Posted by: Patricia Salkin | October 29, 2008

Utah Supreme Court Holds Zoning Ordinance May Be Modified by Initiative Process

Relying on the State Constitution, the Utah Supreme Court found unconstitutional the state statute prohibiting voters from petitioning for an initiative about a land use ordinance or a change in a land use ordinance. (Election Code 20A-7-401). The Court reviewed the history of Articles I and VI of the State Constitutional, finding that “the right to enact laws or modify them by initiative, or to reject them by referendum is an important one.”  The Court concluded that while “the Constitution gives to the legislature the obligation to establish the process by which an initiative is to be presented to the voters…” a “direct prohibition on the subject of an initiative, brought otherwise within the conditions, manner, and time restrictions imposed by law is beyond the power of the legislature to act.”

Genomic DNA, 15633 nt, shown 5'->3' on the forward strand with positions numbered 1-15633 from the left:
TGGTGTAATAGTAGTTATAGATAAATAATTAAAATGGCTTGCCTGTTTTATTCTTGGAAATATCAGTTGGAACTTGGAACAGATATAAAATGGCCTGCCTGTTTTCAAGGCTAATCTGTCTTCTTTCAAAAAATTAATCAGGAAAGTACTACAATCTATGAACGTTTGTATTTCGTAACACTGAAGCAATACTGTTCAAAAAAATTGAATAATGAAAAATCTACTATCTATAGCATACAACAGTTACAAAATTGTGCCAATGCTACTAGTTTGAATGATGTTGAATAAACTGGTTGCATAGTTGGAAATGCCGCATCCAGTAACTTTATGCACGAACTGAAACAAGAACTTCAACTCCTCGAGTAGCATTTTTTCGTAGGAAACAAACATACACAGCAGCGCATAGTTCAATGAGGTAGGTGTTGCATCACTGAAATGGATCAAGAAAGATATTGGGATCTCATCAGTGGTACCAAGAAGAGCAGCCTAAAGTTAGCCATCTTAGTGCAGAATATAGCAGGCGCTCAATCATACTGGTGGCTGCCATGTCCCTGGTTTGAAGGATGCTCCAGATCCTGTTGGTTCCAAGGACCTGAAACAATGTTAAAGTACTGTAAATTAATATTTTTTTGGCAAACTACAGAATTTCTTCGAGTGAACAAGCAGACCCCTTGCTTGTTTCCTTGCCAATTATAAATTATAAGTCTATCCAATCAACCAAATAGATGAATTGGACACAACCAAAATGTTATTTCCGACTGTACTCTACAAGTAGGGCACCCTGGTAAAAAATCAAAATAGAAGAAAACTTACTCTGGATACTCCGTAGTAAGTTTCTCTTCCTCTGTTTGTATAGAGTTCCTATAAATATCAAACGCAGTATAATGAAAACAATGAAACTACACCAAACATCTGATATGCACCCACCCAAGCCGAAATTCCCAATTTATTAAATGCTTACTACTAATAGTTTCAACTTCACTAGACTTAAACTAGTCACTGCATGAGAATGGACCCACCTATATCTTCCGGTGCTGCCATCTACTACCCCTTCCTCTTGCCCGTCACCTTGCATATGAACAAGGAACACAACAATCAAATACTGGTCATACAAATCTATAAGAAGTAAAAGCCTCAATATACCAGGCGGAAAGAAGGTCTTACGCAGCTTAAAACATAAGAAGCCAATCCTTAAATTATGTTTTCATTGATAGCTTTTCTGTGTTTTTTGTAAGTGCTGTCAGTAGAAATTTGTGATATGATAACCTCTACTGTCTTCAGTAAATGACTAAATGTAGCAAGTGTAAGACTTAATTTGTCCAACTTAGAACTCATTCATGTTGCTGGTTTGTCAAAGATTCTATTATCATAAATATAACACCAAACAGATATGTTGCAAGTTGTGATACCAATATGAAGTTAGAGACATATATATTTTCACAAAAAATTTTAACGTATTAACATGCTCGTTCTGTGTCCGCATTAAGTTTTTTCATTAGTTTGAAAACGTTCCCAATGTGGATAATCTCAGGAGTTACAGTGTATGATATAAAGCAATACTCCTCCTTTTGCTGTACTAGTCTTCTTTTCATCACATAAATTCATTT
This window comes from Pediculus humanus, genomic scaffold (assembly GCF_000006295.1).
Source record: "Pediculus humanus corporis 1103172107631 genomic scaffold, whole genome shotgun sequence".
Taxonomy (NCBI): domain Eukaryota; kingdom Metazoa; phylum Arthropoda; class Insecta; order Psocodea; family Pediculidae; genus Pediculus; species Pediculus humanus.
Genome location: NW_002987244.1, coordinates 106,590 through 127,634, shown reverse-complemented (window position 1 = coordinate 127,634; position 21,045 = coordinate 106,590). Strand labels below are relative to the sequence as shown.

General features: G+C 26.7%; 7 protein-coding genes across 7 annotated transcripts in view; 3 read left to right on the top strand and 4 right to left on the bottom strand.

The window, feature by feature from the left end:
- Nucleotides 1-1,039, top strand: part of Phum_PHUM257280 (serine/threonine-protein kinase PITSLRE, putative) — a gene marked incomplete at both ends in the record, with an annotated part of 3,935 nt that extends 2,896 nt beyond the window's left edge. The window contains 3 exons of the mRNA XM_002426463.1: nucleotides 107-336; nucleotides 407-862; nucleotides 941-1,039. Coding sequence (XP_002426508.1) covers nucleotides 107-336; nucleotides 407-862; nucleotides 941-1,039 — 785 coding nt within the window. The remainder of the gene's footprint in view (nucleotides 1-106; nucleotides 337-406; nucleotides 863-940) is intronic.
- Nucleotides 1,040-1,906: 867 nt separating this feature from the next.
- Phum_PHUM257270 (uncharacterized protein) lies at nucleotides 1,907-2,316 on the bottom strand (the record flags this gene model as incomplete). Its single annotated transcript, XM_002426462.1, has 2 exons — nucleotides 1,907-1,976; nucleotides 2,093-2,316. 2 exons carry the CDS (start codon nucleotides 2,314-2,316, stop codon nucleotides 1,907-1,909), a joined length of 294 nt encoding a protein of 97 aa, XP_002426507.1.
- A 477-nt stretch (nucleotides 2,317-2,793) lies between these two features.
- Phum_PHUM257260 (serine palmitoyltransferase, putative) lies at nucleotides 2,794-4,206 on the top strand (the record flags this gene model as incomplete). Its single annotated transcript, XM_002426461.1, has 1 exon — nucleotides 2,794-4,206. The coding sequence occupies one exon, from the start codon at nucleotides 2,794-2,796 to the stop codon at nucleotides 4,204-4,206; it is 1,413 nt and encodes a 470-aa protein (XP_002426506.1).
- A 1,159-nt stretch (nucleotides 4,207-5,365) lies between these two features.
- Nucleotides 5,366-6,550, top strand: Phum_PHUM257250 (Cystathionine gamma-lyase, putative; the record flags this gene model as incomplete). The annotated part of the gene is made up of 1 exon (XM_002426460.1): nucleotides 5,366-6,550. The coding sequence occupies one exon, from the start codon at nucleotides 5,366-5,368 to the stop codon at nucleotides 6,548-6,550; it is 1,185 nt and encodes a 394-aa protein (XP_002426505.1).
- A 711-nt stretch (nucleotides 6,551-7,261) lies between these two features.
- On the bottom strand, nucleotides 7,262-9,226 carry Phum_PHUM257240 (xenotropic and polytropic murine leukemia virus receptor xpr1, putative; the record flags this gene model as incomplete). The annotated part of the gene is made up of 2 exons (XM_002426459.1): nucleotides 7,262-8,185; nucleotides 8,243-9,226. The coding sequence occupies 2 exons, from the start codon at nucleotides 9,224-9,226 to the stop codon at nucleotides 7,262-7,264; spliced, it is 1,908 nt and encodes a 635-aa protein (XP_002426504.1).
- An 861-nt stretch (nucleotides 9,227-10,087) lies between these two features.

This holding paves the way for a November ballot initiative in Sevier County that  seeks to amend the County zoning ordinance by proposing an additional element to the criteria specified for approval of all conditional use permits requested for an electricity generating plant whose primary source is coal, and by requiring revocation of any already issued conditional use permits granted for such use  if issued after the application for the initiative petition was filed and before the vote required to effect the changes.



Sevier Power Company, LLC v. Board of Sevier County Commissioners, 2008 WL 4601464 (Utah 10/17/2008).


The opinion can be accessed at:

UPDATE 10/23/2009 – The initiative petition to amend the Sevier County code was on the ballot last year (November 2008) and passed.  The amendment requires
(i) voter approval of any conditional use permit for a coal-fired power plant and (ii) revocation of such a conditional use permit issued after the initiative petition was filed.  Despite passage of the initiative, it apparently will not apply to the Sevier Power Company’s proposed power plant because its land use application was finally approved before the initiative process began.  See

Special thanks to Neil Lindberg, Chair, Utah APA Legal Committee, for this update.

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